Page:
Jackson, Mississippi, Is Without Running Water For 'Unknown Period Of Time'

Heavy rains and flooding caused pumps in the water treatment center of Mississippi's capital city to fail, the mayor said.
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Jackson, Mississippi, lacks reliable drinking water for the indefinite future after pumps at the water treatment facility failed ― a problem the city’s mayor attributed to recent flooding.

“Until it is fixed, it means we do not have reliable running water at scale,” Gov. Tate Reeves (R) said at a Monday press conference, per the Mississippi Free Press. “It means the city cannot produce enough water to fight fires, to reliably flush toilets, and to meet other critical needs.”

He said the state plans to call in the National Guard to help distribute bottled water, adding that water would need to be provided “for up to 180,000 people for an unknown period of time.”

Jackson has a population of around 150,000, and about 30,000 people in surrounding communities also rely on the same water system.

The state Health Department urged residents to boil any water they have for at least three minutes before drinking it or using it to cook or brush their teeth, Mississippi Today reported.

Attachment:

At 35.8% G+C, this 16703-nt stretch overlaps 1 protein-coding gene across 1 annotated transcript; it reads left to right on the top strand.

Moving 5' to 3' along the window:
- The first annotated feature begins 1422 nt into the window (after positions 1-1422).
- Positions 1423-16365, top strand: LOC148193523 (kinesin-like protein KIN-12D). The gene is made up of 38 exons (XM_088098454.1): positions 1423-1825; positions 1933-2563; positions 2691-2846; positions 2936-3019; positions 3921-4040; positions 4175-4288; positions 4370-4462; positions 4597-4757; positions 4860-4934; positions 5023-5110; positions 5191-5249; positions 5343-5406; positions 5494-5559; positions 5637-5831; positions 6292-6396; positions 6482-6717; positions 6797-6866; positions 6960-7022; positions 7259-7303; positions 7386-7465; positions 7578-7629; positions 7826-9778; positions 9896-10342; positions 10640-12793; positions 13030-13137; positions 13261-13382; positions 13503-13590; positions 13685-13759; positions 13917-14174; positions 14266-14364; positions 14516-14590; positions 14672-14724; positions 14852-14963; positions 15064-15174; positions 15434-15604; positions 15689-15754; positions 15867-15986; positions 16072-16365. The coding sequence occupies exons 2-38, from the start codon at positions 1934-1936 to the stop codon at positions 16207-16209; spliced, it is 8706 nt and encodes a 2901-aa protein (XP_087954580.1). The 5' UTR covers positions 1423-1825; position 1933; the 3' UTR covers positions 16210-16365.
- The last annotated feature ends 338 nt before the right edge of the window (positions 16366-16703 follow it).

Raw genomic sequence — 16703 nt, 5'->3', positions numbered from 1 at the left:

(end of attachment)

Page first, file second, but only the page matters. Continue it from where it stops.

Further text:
The state capital had already been on a boil notice for about a month. That guidance went out around the same time that the main pumps at the O.B. Curtis water treatment facility were “damaged severely” and the facility had to resort to using smaller backup pumps, according to Mississippi Today.

Those backup pumps failed this week, Reuters reported. Many homes and businesses have no running water at all, and when people do have water, it may be completely untreated.

“Do not drink the water,” Reeves said. “In too many cases, it is raw water from the reservoir being pushed through the pipes.”

Jackson Mayor Chokwe Antar Lumumba (D) attributed Monday’s pump failure to “complications from the Pearl River flooding.” Record rainfall caused the river to crest Monday, flooding streets and swelling the water levels in the reservoir that supplies the area’s water.

Hinds County Emergency Management Operations deputy director Tracy Funches, right, and operations coordinator Luke Chennault, wade through flood waters in northeast Jackson, Mississippi, on Monday.
Hinds County Emergency Management Operations deputy director Tracy Funches, right, and operations coordinator Luke Chennault, wade through flood waters in northeast Jackson, Mississippi, on Monday.
Rogelio V. Solis via AP

However, Reeves said at Monday’s press conference that he “can’t comment on what effect the flooding may or may not have had.”

The state’s water treatment plant has faced serious issues for years. Last year, the water system effectively collapsed after a winter storm caused frozen and burst pipes at the facility, local news station WWNO 89.9 reported. Lumumba said at the time that the city needed around $2 billion to sufficiently upgrade its sewage and water systems.

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